Erika-- That's an amazing list in the first paragraph. In a period of mourning, I also experienced what I characterize as intense nesting, excavating the basement, loading the car with the accretion of things, heading to Urban Ore, breathing deep, allowing what remains to have the space to come into being. You've done a great job of describing the way this letting go comforts even though it seems almost counterintuitive that it should do so. Keep going. Best, Wendy
Erica, I love reading your postings - thanks for letting us know via facebook. This is a BIG task - I can't believe all the "things" you found - especially the grandpa dentures! This is truly a difficult task, but once started - already feelings of lightness begin to emerge. I support you wholly. Wish I were closer to assist with the disposal of unnecessary (not necessarily unwanted) stuff.
The challenge - to live in Today with the memory of yesterday, without the burden of it. Sounds like the definition of wisdom. You've described it beautifully. ps. dump the spices, keep an extra scissors.
Beautiful, Ericka! I too crave less. It's such a great high just to clean out my closets, rediscover what I actually have, and get rid of all the many many things I don't use. Cheaper than therapy!
What a beautiful essay. I have spent a lot of time throwing things out/giving them away for the last nearly six months (I have a long way to go). It's not just about the stuff that's for sure. I so appreciate your piece.
A lovely essay- the things can mean so much, and yet can also weigh us down. Sorting through them can be wonderful and painful at the same time. Can be so freeing to let go.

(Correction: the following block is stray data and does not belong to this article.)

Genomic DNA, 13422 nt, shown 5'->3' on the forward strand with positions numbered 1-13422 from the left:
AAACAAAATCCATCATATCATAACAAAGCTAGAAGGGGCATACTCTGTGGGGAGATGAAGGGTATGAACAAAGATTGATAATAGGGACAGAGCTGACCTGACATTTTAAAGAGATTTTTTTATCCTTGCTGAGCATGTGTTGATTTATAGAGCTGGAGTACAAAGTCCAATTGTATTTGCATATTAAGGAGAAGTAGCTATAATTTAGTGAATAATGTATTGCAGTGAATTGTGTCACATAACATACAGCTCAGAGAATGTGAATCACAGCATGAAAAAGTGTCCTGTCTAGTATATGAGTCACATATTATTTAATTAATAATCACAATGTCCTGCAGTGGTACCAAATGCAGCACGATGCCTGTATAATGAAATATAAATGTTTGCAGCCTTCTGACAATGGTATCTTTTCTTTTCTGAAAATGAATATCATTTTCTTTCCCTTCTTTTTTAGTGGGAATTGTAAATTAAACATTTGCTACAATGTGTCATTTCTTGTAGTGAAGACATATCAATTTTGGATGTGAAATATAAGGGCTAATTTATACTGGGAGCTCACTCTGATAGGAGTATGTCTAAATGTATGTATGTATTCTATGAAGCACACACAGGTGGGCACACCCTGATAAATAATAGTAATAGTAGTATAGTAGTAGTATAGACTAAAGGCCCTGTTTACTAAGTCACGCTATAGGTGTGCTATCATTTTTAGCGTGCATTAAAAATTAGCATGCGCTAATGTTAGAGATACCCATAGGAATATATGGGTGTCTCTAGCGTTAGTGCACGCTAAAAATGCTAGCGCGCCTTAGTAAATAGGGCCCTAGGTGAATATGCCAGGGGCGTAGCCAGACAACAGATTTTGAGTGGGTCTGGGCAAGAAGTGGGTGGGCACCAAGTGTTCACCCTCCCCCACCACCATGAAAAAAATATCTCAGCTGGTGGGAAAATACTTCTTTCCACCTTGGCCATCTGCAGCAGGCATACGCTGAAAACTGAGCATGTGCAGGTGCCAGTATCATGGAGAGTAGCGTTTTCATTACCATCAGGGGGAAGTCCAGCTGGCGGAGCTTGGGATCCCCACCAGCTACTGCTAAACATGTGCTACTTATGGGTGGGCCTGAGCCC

What a wonderful essay. I'll find some space to keep it in my head and in my heart.
Gorgeous. Lyrical. Helpful. I can't say how many times I've tried decluttering - one has left the nest, and the other will, come fall. I remain the repository, the memory keeper, the storage bin for generations of objects that once held meaning and now seem stifling. I begin to understand my own mother's need to delete delete delete when she hit her sixties. Though I am not there yet, I sense there would be enormous freedom in finding space again. Space enough to feel untethered.
A friend passed on your essay. I can so relate. After 30 years and my husband's far too early death, I decluttered our family home. It took several "passes" and many months to downsize into a small condo but it was well worth the considerable physical and emotional effort. I am now surrounded in my small space by my treasures, those pieces reminiscent of a trip or a special event - all things that hold special meaning or memories. Everything I've kept I use and enjoy. Less is definitely more.
Oh, yay! Here you are. I've been missing these. And lovely as usual.